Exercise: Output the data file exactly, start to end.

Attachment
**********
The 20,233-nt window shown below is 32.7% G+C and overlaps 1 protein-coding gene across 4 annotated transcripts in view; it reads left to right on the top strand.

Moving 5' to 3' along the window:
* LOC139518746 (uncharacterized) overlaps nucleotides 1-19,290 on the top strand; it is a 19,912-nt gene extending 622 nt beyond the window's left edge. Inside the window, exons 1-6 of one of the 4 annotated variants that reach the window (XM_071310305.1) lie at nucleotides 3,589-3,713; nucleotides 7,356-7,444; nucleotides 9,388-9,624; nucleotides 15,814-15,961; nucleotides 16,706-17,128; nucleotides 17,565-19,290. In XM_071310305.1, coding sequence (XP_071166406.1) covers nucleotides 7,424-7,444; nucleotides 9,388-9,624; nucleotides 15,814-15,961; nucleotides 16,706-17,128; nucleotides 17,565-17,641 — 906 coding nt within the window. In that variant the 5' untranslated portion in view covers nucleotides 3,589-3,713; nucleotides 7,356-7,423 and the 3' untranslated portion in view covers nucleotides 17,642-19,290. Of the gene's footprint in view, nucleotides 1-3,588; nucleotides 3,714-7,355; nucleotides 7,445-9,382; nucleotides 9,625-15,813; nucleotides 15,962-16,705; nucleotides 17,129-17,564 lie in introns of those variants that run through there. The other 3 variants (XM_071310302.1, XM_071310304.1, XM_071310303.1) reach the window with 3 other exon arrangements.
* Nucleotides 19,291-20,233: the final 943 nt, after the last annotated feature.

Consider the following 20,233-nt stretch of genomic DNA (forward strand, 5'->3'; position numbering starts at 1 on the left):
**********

The 20,233-nt window shown below is 32.7% G+C and overlaps 1 protein-coding gene across 4 annotated transcripts in view; it reads left to right on the top strand.

Moving 5' to 3' along the window:
* LOC139518746 (uncharacterized) overlaps nucleotides 1-19,290 on the top strand; it is a 19,912-nt gene extending 622 nt beyond the window's left edge. Inside the window, exons 1-6 of one of the 4 annotated variants that reach the window (XM_071310305.1) lie at nucleotides 3,589-3,713; nucleotides 7,356-7,444; nucleotides 9,388-9,624; nucleotides 15,814-15,961; nucleotides 16,706-17,128; nucleotides 17,565-19,290. In XM_071310305.1, coding sequence (XP_071166406.1) covers nucleotides 7,424-7,444; nucleotides 9,388-9,624; nucleotides 15,814-15,961; nucleotides 16,706-17,128; nucleotides 17,565-17,641 — 906 coding nt within the window. In that variant the 5' untranslated portion in view covers nucleotides 3,589-3,713; nucleotides 7,356-7,423 and the 3' untranslated portion in view covers nucleotides 17,642-19,290. Of the gene's footprint in view, nucleotides 1-3,588; nucleotides 3,714-7,355; nucleotides 7,445-9,382; nucleotides 9,625-15,813; nucleotides 15,962-16,705; nucleotides 17,129-17,564 lie in introns of those variants that run through there. The other 3 variants (XM_071310302.1, XM_071310304.1, XM_071310303.1) reach the window with 3 other exon arrangements.
* Nucleotides 19,291-20,233: the final 943 nt, after the last annotated feature.

Consider the following 20,233-nt stretch of genomic DNA (forward strand, 5'->3'; position numbering starts at 1 on the left):